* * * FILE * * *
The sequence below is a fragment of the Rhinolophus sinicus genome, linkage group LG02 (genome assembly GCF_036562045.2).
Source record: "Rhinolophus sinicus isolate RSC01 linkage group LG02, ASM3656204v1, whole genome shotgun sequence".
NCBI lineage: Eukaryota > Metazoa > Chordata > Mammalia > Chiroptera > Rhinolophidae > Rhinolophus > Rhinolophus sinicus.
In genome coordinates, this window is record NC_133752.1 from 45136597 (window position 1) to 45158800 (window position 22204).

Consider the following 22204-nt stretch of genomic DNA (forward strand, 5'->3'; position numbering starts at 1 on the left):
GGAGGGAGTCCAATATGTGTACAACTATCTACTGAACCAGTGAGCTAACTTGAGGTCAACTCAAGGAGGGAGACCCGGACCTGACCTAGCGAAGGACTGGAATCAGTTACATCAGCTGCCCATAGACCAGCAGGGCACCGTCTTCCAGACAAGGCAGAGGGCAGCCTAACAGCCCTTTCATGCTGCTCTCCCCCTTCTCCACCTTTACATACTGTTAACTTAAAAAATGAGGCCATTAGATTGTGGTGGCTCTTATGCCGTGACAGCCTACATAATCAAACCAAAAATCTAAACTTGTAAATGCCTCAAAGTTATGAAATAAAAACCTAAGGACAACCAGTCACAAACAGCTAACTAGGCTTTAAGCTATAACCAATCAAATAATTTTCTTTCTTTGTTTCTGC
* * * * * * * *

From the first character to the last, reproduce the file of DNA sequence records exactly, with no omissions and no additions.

The sequence below is a fragment of the Rhinolophus sinicus genome, linkage group LG02 (genome assembly GCF_036562045.2).
Source record: "Rhinolophus sinicus isolate RSC01 linkage group LG02, ASM3656204v1, whole genome shotgun sequence".
NCBI lineage: Eukaryota > Metazoa > Chordata > Mammalia > Chiroptera > Rhinolophidae > Rhinolophus > Rhinolophus sinicus.
In genome coordinates, this window is record NC_133752.1 from 45136597 (window position 1) to 45158800 (window position 22204).

Consider the following 22204-nt stretch of genomic DNA (forward strand, 5'->3'; position numbering starts at 1 on the left):
GGAGGGAGTCCAATATGTGTACAACTATCTACTGAACCAGTGAGCTAACTTGAGGTCAACTCAAGGAGGGAGACCCGGACCTGACCTAGCGAAGGACTGGAATCAGTTACATCAGCTGCCCATAGACCAGCAGGGCACCGTCTTCCAGACAAGGCAGAGGGCAGCCTAACAGCCCTTTCATGCTGCTCTCCCCCTTCTCCACCTTTACATACTGTTAACTTAAAAAATGAGGCCATTAGATTGTGGTGGCTCTTATGCCGTGACAGCCTACATAATCAAACCAAAAATCTAAACTTGTAAATGCCTCAAAGTTATGAAATAAAAACCTAAGGACAACCAGTCACAAACAGCTAACTAGGCTTTAAGCTATAACCAATCAAATAATTTTCTTTCTTTGTTTCTGC